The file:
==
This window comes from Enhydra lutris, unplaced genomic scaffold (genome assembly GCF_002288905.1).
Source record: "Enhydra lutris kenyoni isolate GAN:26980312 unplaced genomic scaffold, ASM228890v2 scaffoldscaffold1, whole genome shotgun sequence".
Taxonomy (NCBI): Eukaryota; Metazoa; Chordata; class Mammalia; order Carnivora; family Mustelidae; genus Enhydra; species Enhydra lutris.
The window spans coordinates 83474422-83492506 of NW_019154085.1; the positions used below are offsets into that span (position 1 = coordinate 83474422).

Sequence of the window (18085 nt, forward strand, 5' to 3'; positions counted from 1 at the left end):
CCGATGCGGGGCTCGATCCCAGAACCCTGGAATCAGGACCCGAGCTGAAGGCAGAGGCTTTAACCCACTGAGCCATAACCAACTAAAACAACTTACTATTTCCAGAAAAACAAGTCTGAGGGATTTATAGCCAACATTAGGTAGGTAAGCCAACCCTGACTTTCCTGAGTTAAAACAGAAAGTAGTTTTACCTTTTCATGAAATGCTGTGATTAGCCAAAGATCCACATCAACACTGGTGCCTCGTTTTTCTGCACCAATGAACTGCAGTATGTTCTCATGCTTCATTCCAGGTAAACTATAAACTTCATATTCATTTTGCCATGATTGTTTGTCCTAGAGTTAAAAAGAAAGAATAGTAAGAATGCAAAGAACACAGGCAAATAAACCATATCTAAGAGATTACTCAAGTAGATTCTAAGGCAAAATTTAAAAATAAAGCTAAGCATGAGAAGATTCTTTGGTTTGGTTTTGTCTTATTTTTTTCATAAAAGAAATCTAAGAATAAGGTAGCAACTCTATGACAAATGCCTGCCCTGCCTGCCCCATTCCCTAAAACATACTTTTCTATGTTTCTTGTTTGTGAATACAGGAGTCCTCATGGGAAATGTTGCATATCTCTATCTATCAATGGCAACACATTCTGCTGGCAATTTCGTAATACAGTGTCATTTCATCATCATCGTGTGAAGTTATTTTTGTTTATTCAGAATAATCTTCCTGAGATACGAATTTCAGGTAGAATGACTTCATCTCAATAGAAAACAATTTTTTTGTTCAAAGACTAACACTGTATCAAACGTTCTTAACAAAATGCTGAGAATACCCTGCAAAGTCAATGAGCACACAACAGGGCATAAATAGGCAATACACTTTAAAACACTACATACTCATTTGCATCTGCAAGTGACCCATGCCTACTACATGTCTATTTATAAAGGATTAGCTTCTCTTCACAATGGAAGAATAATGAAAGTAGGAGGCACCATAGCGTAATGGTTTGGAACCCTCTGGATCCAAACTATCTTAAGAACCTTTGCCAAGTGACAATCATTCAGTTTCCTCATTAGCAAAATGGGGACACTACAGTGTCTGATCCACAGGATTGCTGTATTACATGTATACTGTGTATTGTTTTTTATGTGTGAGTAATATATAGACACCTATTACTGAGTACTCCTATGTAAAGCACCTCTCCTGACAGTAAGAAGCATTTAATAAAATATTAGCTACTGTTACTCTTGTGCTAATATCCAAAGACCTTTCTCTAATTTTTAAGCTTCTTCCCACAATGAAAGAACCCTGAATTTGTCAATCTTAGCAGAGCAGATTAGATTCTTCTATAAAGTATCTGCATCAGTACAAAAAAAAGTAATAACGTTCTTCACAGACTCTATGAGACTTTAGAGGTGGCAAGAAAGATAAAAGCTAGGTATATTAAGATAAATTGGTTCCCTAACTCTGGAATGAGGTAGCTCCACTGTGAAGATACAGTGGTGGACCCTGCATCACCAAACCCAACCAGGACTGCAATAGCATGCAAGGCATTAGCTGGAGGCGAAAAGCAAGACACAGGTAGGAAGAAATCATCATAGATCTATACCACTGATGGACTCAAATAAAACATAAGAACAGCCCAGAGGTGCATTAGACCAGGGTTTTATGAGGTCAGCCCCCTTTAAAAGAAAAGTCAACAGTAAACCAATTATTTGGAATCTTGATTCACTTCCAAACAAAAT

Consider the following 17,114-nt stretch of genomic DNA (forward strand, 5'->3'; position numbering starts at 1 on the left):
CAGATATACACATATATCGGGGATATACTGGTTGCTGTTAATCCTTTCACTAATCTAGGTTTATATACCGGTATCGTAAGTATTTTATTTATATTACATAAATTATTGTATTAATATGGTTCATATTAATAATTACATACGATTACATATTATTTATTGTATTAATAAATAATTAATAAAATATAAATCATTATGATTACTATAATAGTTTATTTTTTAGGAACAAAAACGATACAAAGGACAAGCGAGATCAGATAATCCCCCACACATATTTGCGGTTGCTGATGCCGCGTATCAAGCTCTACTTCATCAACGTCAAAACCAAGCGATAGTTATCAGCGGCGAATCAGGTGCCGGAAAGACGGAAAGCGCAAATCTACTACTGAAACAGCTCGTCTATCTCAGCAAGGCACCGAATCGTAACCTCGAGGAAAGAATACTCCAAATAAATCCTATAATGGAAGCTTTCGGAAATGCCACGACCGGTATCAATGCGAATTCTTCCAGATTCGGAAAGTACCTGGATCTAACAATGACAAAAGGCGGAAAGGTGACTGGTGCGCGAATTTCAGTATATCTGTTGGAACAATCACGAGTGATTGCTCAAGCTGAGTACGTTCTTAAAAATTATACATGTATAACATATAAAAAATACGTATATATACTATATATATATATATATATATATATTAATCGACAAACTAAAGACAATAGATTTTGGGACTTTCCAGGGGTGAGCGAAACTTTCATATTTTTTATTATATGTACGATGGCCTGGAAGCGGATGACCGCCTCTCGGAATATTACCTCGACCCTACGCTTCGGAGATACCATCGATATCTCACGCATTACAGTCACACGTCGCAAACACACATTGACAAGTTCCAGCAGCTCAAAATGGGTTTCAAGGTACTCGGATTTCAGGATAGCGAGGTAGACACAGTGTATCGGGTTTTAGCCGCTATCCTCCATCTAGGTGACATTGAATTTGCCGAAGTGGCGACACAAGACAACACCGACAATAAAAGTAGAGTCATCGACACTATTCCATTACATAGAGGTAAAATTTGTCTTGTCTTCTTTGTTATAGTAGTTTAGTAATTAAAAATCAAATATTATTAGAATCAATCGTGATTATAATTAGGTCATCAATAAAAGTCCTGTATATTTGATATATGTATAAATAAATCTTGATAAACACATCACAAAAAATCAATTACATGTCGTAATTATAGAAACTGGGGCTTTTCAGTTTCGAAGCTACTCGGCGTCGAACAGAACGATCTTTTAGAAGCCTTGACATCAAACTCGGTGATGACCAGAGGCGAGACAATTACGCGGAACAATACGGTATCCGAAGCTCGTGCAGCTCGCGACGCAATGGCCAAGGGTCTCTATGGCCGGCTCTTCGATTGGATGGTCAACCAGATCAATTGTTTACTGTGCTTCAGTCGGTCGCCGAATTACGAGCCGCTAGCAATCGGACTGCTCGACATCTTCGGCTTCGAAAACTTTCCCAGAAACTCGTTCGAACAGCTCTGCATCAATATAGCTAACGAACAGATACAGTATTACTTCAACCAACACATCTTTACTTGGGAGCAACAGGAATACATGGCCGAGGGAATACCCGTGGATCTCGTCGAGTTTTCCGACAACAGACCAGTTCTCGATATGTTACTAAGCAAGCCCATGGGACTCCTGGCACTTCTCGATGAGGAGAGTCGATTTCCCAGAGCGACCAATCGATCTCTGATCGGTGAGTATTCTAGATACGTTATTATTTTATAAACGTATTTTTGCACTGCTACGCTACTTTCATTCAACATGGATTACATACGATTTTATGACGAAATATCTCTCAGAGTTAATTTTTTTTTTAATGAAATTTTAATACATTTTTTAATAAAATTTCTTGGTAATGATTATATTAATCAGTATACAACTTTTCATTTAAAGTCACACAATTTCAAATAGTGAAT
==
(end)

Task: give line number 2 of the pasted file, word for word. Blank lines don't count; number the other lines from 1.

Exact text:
Source record: "Enhydra lutris kenyoni isolate GAN:26980312 unplaced genomic scaffold, ASM228890v2 scaffoldscaffold1, whole genome shotgun sequence".